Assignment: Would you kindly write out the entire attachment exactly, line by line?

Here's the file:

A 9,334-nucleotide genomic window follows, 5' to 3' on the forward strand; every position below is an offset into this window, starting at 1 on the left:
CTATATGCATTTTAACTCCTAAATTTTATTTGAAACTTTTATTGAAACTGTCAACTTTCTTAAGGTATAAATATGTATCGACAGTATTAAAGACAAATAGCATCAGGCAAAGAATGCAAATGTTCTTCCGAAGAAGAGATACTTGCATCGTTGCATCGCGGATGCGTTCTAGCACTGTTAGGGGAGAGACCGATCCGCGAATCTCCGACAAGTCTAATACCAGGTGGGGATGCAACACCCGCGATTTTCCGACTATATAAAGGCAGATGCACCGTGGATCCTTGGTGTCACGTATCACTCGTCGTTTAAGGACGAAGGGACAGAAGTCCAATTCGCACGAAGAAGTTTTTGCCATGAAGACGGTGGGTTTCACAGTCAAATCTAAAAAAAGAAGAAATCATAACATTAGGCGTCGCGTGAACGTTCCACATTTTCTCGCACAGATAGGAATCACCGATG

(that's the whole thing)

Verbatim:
A 9,334-nucleotide genomic window follows, 5' to 3' on the forward strand; every position below is an offset into this window, starting at 1 on the left:
CTATATGCATTTTAACTCCTAAATTTTATTTGAAACTTTTATTGAAACTGTCAACTTTCTTAAGGTATAAATATGTATCGACAGTATTAAAGACAAATAGCATCAGGCAAAGAATGCAAATGTTCTTCCGAAGAAGAGATACTTGCATCGTTGCATCGCGGATGCGTTCTAGCACTGTTAGGGGAGAGACCGATCCGCGAATCTCCGACAAGTCTAATACCAGGTGGGGATGCAACACCCGCGATTTTCCGACTATATAAAGGCAGATGCACCGTGGATCCTTGGTGTCACGTATCACTCGTCGTTTAAGGACGAAGGGACAGAAGTCCAATTCGCACGAAGAAGTTTTTGCCATGAAGACGGTGGGTTTCACAGTCAAATCTAAAAAAAGAAGAAATCATAACATTAGGCGTCGCGTGAACGTTCCACATTTTCTCGCACAGATAGGAATCACCGATG